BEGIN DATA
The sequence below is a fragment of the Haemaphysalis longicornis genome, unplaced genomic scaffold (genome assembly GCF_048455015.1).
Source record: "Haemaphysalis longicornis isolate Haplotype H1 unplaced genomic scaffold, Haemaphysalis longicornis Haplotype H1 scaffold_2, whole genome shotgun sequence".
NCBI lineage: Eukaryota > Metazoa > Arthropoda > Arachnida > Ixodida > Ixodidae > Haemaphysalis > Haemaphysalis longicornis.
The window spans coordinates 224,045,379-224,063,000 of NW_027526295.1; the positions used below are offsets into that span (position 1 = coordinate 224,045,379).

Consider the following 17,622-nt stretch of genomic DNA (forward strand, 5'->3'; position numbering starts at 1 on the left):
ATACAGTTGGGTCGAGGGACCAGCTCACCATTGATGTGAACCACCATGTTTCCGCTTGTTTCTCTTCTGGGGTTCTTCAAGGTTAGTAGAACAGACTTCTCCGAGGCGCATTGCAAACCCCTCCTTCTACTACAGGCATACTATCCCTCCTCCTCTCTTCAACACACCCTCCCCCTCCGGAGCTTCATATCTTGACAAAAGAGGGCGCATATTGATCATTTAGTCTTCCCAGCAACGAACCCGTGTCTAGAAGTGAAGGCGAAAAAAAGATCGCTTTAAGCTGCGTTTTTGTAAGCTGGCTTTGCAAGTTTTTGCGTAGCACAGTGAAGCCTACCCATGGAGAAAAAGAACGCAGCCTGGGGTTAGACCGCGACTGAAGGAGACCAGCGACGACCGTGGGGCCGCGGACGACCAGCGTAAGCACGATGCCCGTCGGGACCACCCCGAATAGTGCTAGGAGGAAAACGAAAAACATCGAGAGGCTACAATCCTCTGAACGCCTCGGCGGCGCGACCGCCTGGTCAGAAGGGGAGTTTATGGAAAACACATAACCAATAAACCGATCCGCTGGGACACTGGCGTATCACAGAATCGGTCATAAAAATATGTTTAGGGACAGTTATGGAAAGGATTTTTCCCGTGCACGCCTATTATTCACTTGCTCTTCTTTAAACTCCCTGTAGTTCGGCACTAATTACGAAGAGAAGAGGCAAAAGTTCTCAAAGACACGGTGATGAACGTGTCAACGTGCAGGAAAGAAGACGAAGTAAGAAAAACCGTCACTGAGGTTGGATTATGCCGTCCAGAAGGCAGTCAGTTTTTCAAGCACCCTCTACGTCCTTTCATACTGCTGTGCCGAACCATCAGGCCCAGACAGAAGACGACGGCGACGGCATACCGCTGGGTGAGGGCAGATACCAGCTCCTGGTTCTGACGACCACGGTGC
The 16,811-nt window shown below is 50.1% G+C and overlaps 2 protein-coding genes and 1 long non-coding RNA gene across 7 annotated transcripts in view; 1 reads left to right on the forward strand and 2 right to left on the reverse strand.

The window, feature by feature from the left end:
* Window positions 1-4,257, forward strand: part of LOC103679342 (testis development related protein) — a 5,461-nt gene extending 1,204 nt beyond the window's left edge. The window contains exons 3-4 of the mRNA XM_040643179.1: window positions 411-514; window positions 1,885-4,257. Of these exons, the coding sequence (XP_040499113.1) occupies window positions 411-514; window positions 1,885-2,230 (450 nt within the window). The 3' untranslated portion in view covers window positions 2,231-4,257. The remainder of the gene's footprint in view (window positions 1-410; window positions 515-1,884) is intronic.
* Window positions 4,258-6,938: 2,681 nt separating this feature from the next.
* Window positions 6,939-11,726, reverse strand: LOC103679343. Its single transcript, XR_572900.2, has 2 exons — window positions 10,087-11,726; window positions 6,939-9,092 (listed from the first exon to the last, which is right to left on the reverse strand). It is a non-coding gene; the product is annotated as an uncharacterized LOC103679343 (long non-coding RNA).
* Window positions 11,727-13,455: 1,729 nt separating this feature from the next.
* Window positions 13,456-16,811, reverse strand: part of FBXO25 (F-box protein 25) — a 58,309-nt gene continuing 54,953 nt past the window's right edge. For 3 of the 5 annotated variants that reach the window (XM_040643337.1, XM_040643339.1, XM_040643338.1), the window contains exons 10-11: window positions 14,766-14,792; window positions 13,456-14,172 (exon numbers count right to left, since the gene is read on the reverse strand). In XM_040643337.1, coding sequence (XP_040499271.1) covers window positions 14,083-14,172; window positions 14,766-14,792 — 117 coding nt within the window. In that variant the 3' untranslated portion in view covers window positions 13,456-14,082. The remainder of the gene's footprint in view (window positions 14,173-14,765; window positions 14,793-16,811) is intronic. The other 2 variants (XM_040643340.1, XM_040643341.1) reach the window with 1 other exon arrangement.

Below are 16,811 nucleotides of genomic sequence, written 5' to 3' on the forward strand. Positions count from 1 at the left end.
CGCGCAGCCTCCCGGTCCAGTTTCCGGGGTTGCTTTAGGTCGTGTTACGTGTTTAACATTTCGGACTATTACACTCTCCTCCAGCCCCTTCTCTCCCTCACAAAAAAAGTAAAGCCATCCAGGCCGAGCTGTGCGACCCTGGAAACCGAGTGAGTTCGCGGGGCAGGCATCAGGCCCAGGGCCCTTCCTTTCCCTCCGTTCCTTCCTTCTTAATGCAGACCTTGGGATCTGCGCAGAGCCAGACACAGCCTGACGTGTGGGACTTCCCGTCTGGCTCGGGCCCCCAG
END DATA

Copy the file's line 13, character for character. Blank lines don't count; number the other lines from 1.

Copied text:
* Window positions 13,456-16,811, reverse strand: part of FBXO25 (F-box protein 25) — a 58,309-nt gene continuing 54,953 nt past the window's right edge. For 3 of the 5 annotated variants that reach the window (XM_040643337.1, XM_040643339.1, XM_040643338.1), the window contains exons 10-11: window positions 14,766-14,792; window positions 13,456-14,172 (exon numbers count right to left, since the gene is read on the reverse strand). In XM_040643337.1, coding sequence (XP_040499271.1) covers window positions 14,083-14,172; window positions 14,766-14,792 — 117 coding nt within the window. In that variant the 3' untranslated portion in view covers window positions 13,456-14,082. The remainder of the gene's footprint in view (window positions 14,173-14,765; window positions 14,793-16,811) is intronic. The other 2 variants (XM_040643340.1, XM_040643341.1) reach the window with 1 other exon arrangement.